“A testing tool that I routinely use is the Meridian Dental Chart, which shows how certain organ systems relate to particular teeth.” The meridian system, he explains, is a traditional Chinese medical practice that holds that a series of electrical channels—qi—run from the bottom of your feet to the top of your head, going through the teeth. “The Chinese have used this system for thousands of years; Americans have finally started to see its diagnostic value.

“If there is an issue connected with a tooth, it can affect bodily organs elsewhere in the body. Using this chart, I look for the affected tooth to see what organ it’s connected to. Everything is inter-connected—you just have to do some sleuthing.”

He adds that “poorly controlled diabetics are especially at risk because research shows they are more likely to develop periodontal disease than well-controlled diabetics. Emerging evidence also suggests that periodontal disease predicts the development of end-stage kidney disease in diabetic patients.”

Furthermore, he says, “the relationship between periodontal disease and diabetes goes both ways: the presence of periodontal disease may make it more difficult for dia-betics to control their blood sugar and severe periodontal disease can increase blood sugar levels. This puts diabetics at increased risk for diabetic complications.”

Preventing Periodontal Disease: It’s a Choice

Periodontal disease is a serious health problem for anyone, not just diabetics, says Dr. Willock. “In fact, periodontal disease is associated with many other serious health problems, including heart disease, stroke, and dementia.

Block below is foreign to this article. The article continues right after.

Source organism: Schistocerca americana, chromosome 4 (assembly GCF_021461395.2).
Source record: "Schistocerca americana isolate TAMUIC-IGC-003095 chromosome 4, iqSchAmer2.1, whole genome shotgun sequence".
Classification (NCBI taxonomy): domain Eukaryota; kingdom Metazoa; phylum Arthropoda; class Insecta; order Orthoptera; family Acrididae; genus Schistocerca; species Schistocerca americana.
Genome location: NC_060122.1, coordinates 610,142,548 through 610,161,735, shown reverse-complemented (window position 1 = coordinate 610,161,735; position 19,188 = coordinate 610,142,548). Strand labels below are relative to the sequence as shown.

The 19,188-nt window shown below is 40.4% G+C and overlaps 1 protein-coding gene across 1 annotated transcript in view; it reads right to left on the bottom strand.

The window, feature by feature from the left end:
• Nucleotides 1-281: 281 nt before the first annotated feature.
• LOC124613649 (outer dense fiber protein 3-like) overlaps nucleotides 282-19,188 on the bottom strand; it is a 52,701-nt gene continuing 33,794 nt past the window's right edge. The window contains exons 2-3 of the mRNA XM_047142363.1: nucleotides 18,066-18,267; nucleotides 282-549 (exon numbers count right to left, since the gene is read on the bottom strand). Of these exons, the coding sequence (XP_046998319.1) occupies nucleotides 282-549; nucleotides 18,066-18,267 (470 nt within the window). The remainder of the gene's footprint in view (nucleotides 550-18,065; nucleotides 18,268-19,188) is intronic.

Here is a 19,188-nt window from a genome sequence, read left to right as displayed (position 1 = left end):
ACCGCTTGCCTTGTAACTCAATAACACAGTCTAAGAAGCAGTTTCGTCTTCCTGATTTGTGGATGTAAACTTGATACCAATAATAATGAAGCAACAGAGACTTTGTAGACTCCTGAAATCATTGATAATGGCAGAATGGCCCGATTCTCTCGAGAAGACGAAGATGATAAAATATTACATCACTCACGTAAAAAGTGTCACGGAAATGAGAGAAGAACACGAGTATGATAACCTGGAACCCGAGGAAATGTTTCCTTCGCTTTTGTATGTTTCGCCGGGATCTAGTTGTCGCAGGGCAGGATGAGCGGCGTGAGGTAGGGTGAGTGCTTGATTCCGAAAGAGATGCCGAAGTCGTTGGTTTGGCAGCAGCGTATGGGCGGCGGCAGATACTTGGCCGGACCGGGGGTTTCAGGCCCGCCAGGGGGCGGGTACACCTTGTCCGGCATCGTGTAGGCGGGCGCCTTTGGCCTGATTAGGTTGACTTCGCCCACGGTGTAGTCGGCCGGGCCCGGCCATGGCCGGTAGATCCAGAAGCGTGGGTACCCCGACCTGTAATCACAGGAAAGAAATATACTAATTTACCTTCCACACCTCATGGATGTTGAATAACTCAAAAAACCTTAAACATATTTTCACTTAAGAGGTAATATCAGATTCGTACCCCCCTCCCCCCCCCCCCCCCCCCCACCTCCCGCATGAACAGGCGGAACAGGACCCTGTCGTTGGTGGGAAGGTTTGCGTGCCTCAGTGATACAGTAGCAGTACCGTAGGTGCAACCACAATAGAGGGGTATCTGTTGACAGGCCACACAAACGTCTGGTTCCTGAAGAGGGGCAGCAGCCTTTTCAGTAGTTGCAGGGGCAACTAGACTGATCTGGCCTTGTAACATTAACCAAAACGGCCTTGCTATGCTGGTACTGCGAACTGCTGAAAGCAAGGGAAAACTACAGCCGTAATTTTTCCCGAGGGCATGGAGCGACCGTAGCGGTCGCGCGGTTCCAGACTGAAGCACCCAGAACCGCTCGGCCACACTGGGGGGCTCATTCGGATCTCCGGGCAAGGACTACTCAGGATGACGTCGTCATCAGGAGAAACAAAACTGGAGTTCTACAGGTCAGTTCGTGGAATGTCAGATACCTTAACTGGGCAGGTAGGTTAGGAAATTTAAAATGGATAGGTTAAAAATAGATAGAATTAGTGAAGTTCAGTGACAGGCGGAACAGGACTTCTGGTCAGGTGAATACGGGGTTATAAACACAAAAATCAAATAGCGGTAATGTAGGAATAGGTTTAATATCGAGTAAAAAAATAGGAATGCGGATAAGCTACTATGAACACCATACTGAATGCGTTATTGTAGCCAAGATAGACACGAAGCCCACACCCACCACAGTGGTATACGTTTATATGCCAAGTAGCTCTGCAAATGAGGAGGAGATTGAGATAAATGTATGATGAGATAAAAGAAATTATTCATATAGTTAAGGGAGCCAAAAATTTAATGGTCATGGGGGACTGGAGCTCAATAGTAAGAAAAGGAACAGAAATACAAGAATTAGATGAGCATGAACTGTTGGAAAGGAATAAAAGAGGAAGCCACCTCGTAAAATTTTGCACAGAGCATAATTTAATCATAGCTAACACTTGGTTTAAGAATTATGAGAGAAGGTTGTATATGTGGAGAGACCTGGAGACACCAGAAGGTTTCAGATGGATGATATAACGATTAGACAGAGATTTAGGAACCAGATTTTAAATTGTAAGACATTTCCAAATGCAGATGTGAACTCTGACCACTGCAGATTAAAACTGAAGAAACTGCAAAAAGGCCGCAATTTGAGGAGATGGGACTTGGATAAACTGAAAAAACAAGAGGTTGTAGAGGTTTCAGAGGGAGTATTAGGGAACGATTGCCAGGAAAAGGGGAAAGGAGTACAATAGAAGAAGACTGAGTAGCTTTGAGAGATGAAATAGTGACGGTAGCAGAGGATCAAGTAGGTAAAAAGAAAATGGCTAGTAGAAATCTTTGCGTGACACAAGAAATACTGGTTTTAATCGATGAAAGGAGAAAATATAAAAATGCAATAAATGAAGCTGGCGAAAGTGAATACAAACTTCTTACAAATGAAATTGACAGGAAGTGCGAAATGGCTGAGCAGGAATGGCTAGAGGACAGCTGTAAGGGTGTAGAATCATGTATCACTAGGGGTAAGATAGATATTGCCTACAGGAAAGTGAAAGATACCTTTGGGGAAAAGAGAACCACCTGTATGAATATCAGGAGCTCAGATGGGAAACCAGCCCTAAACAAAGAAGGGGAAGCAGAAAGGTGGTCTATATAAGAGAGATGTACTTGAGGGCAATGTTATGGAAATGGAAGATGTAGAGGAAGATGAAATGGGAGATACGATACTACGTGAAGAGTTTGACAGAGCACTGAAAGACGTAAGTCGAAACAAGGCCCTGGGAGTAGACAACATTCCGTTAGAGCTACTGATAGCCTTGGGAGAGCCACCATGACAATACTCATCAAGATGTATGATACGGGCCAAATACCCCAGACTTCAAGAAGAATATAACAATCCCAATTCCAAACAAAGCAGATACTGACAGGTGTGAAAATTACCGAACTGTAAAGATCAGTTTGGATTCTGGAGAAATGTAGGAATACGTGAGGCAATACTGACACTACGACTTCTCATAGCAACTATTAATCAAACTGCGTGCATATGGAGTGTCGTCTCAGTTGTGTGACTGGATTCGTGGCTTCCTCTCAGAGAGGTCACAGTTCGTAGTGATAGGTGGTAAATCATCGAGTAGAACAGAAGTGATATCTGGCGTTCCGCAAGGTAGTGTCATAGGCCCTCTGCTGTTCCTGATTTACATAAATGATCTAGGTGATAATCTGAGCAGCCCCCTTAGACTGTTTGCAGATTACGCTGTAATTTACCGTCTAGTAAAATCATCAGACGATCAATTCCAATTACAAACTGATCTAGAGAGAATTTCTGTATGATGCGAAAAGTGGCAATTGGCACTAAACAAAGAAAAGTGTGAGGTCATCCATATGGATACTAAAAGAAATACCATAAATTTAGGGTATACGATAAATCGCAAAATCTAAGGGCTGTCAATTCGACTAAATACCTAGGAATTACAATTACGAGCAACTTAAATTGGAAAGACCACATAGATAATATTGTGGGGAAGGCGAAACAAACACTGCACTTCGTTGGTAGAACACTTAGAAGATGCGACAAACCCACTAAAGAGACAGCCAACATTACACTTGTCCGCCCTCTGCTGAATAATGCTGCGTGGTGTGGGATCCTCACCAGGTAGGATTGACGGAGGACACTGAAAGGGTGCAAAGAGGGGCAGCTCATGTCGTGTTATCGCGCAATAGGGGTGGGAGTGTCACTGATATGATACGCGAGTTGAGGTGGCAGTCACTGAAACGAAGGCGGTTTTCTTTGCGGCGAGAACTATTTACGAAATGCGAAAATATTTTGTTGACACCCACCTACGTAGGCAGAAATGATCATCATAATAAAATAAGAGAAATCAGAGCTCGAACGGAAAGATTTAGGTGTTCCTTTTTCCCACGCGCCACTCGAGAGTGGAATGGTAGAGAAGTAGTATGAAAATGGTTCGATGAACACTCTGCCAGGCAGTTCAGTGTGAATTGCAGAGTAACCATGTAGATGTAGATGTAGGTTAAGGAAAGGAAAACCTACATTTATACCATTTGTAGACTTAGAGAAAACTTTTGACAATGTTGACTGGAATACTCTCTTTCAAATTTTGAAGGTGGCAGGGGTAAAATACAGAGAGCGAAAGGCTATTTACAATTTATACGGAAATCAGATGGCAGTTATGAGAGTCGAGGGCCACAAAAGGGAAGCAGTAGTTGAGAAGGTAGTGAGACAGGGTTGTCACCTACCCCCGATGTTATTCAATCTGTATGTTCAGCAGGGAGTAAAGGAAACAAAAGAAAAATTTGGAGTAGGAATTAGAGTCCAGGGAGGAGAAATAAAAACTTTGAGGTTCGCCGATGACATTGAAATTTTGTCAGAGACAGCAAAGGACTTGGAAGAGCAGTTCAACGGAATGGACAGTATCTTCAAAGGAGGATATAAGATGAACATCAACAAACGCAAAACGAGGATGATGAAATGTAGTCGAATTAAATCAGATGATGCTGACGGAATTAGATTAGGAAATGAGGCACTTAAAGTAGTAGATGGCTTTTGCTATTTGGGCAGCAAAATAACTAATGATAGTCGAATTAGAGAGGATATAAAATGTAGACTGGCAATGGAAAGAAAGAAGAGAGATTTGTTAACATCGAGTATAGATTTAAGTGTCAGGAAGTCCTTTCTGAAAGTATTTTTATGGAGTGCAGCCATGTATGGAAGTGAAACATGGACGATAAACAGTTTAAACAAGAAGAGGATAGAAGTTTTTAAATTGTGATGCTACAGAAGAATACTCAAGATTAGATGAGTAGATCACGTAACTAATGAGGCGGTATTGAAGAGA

“The good news is that it is entirely within our power to prevent periodontal disease—by developing the habit of good, daily dental care.
“When you have gum disease,” ex-plains Dr. Willock, “and an estimated 75 percent of the U.S. population has some form of this problem—the nasty germs we see in the microscope go to work to destroy the gums around teeth. It starts with plaque, which is a sticky film of food, saliva, and germs. Plaque loves to settle at the gum line, where germs busily make gums red, tender, and likely to bleed.

“The goal of daily dental care is to clean away plaque, by brushing and flossing. When plaque is not removed, it hardens into tartar, which builds along the gum line. It becomes a vicious cycle. So, it’s extremely important to treat early signs of gum disease promptly, and to have regular check-ups with a dentist to ensure that plaque does not build up.

“Gum disease begins with gingivitis, which, as it worsens, becomes periodontitis,” he explains. “With the more severe form of periodontitis, the gums begin to pull away from the teeth. Pockets form between your teeth and gums, fill with germs and pus, and deepen. When this happens, you may need surgery to save your teeth. If nothing is done, the infection goes on to destroy the bone around your teeth, causing teeth to move or loosen. Your teeth may fall out or need to be removed.”

Dr. Willock notes that this is an especially difficult condition for people with diabetes. “Plaque is a key issue in confronting gum disease, and this is more difficult for diabetics. High blood sugar levels often make gum disease worsen, even as the gum disease in turn makes diabetes harder to control.

“It’s important to note that gum disease can start at any age,” warns Dr. Willock, “and it is certainly not limited to those with a chronic illness such as diabetes. However, children and teenagers who have diabetes are at greater risk than those who don’t.”